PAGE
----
## 13 3.814123 0.8218665 2.533308
##
## RMSE was used to select the optimal model using the smallest value.
## The final value used for the model was mtry = 7.
```

Now, we want to check our data on the test set. We can use the `subset`

method to get the features and test target. We then use the `predict`

method passing in our model from above and the test features.

Finally, we calculate the RMSE and r2 to compare to the model above.

```
test.features = subset(testing, select=-c(medv))
test.target = subset(testing, select=medv)[,1]
predictions = predict(model3, newdata = test.features)
# RMSE
sqrt(mean((test.target - predictions)^2))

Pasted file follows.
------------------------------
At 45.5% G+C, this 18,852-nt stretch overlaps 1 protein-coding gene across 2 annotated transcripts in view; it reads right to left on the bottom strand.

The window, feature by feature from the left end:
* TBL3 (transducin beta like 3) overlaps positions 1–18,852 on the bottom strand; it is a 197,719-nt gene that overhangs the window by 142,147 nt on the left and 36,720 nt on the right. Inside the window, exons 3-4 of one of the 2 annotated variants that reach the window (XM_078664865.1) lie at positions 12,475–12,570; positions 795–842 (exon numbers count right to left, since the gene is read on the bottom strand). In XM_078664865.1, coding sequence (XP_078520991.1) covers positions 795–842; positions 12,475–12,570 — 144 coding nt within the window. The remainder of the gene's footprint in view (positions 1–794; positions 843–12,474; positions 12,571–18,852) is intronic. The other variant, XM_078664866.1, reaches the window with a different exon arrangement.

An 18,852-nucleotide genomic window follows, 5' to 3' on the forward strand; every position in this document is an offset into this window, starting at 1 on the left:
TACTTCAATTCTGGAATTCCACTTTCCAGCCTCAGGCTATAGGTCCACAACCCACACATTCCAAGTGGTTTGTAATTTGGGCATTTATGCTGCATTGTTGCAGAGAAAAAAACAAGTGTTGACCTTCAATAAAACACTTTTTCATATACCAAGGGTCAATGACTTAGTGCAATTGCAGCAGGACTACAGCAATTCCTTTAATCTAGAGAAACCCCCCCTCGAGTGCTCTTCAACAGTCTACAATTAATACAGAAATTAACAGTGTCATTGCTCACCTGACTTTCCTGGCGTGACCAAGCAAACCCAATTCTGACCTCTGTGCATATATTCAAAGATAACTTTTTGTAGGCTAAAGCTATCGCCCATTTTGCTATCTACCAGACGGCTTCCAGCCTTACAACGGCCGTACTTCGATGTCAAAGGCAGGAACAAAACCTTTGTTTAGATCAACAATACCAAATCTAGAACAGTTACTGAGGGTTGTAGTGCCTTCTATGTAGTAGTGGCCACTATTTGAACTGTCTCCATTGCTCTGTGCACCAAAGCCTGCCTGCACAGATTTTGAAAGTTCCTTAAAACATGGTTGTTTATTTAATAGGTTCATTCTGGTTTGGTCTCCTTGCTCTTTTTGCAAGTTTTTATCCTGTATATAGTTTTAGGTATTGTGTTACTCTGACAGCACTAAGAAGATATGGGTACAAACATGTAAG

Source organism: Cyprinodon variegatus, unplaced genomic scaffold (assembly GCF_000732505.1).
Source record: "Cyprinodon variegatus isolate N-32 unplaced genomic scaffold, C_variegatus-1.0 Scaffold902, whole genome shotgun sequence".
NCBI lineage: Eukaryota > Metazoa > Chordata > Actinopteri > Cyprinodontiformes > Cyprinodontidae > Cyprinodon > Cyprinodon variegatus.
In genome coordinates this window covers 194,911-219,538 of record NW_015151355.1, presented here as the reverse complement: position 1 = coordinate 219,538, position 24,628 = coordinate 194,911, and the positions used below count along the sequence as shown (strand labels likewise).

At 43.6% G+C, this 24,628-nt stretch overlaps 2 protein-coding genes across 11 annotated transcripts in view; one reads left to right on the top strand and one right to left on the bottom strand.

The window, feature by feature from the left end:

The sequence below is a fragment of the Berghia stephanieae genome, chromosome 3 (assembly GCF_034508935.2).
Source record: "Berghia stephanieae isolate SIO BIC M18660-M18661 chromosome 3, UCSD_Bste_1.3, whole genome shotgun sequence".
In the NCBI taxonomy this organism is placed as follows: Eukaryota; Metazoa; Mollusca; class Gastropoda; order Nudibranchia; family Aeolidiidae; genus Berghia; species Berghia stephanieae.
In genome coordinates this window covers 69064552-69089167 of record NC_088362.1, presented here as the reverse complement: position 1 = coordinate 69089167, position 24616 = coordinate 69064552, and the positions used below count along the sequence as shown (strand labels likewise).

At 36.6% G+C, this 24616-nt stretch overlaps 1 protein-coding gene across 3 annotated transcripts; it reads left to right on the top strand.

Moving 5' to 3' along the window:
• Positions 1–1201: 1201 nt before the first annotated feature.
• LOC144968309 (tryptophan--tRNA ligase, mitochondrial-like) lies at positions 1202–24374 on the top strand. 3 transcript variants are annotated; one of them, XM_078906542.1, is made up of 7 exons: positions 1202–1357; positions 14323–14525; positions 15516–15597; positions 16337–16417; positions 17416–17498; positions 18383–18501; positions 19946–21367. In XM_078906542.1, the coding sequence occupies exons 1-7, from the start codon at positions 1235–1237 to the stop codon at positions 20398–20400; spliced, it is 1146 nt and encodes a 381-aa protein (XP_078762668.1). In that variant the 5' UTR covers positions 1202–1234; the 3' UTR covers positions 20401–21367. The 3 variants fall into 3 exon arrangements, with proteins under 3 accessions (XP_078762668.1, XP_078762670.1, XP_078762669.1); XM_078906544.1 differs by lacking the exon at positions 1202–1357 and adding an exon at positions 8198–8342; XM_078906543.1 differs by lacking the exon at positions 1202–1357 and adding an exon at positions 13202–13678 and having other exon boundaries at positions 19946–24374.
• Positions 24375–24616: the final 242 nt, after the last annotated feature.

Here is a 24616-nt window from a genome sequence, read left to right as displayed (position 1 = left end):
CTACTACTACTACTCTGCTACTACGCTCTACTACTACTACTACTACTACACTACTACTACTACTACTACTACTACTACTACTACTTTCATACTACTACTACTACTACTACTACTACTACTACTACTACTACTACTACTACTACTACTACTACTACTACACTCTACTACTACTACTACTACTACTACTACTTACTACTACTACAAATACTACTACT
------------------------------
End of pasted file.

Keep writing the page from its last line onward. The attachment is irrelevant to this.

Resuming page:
```

`## [1] 2.492674`

```
# R2
cor(test.target, predictions) ^ 2
```

`## [1] 0.936557`

In practice, we don’t normal build our data in on training set. It is
common to use a data partitioning strategy like k-fold cross-validation
that resamples and splits our data many times. We then train the model
on these samples and pick the best model. Caret makes this easy with the
`trainControl`

method.

We will use 10-fold cross-validation in this tutorial. To do this we
need to pass three parameters `method = "cv"`

, `number = 10`

(for
10-fold). We store this result in a variable.

```
set.seed(1)
ctrl <- trainControl(
method = "cv",
number = 10,
)
```

Now, we can retrain our model and pass the `ctrl`

response to the
`trControl`

parameter. Notice the our call has added
`trControl = set.seed`

.

```
# set.seed(1)
model4 <- train(
medv ~ .,
data = training,
method = 'rf',
preProcess = c("center", "scale"),
trControl = ctrl
)
model4
```

```
## Random Forest
##
## 407 samples
## 13 predictor
##
## Pre-processing: centered (13), scaled (13)
## Resampling: Cross-Validated (10 fold)